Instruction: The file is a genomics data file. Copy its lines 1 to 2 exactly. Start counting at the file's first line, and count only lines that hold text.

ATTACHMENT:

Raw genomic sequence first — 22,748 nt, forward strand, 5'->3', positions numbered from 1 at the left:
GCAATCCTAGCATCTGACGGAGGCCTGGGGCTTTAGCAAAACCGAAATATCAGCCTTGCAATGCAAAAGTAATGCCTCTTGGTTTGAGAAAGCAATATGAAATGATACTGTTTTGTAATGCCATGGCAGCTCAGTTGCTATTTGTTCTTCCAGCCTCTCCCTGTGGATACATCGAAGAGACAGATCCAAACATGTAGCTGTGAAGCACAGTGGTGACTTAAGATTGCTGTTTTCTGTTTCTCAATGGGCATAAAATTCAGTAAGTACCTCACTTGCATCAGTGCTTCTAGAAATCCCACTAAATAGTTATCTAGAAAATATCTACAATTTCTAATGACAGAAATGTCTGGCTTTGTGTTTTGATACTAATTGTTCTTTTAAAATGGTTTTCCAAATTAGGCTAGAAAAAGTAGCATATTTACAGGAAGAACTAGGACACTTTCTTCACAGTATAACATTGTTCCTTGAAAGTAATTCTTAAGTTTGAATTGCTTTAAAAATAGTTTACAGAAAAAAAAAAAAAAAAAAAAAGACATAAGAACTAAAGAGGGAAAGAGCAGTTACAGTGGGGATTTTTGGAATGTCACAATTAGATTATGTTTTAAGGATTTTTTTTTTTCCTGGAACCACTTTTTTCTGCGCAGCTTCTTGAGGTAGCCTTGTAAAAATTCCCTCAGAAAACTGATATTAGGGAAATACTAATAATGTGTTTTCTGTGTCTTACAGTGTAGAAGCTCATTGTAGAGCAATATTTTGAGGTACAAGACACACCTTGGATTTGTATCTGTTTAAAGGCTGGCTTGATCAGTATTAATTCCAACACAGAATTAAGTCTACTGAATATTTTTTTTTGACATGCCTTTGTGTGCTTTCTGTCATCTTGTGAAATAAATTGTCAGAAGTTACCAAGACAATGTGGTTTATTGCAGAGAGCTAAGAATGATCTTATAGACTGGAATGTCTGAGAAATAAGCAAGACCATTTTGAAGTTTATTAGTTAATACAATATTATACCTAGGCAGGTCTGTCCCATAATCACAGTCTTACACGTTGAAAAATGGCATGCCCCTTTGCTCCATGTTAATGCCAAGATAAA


Raw genomic sequence first — 22,748 nt, forward strand, 5'->3', positions numbered from 1 at the left:
GCAATCCTAGCATCTGACGGAGGCCTGGGGCTTTAGCAAAACCGAAATATCAGCCTTGCAATGCAAAAGTAATGCCTCTTGGTTTGAGAAAGCAATATGAAATGATACTGTTTTGTAATGCCATGGCAGCTCAGTTGCTATTTGTTCTTCCAGCCTCTCCCTGTGGATACATCGAAGAGACAGATCCAAACATGTAGCTGTGAAGCACAGTGGTGACTTAAGATTGCTGTTTTCTGTTTCTCAATGGGCATAAAATTCAGTAAGTACCTCACTTGCATCAGTGCTTCTAGAAATCCCACTAAATAGTTATCTAGAAAATATCTACAATTTCTAATGACAGAAATGTCTGGCTTTGTGTTTTGATACTAATTGTTCTTTTAAAATGGTTTTCCAAATTAGGCTAGAAAAAGTAGCATATTTACAGGAAGAACTAGGACACTTTCTTCACAGTATAACATTGTTCCTTGAAAGTAATTCTTAAGTTTGAATTGCTTTAAAAATAGTTTACAGAAAAAAAAAAAAAAAAAAAAAGACATAAGAACTAAAGAGGGAAAGAGCAGTTACAGTGGGGATTTTTGGAATGTCACAATTAGATTATGTTTTAAGGATTTTTTTTTTTCCTGGAACCACTTTTTTCTGCGCAGCTTCTTGAGGTAGCCTTGTAAAAATTCCCTCAGAAAACTGATATTAGGGAAATACTAATAATGTGTTTTCTGTGTCTTACAGTGTAGAAGCTCATTGTAGAGCAATATTTTGAGGTACAAGACACACCTTGGATTTGTATCTGTTTAAAGGCTGGCTTGATCAGTATTAATTCCAACACAGAATTAAGTCTACTGAATATTTTTTTTTGACATGCCTTTGTGTGCTTTCTGTCATCTTGTGAAATAAATTGTCAGAAGTTACCAAGACAATGTGGTTTATTGCAGAGAGCTAAGAATGATCTTATAGACTGGAATGTCTGAGAAATAAGCAAGACCATTTTGAAGTTTATTAGTTAATACAATATTATACCTAGGCAGGTCTGTCCCATAATCACAGTCTTACACGTTGAAAAATGGCATGCCCCTTTGCTCCATGTTAATGCCAAGATAAA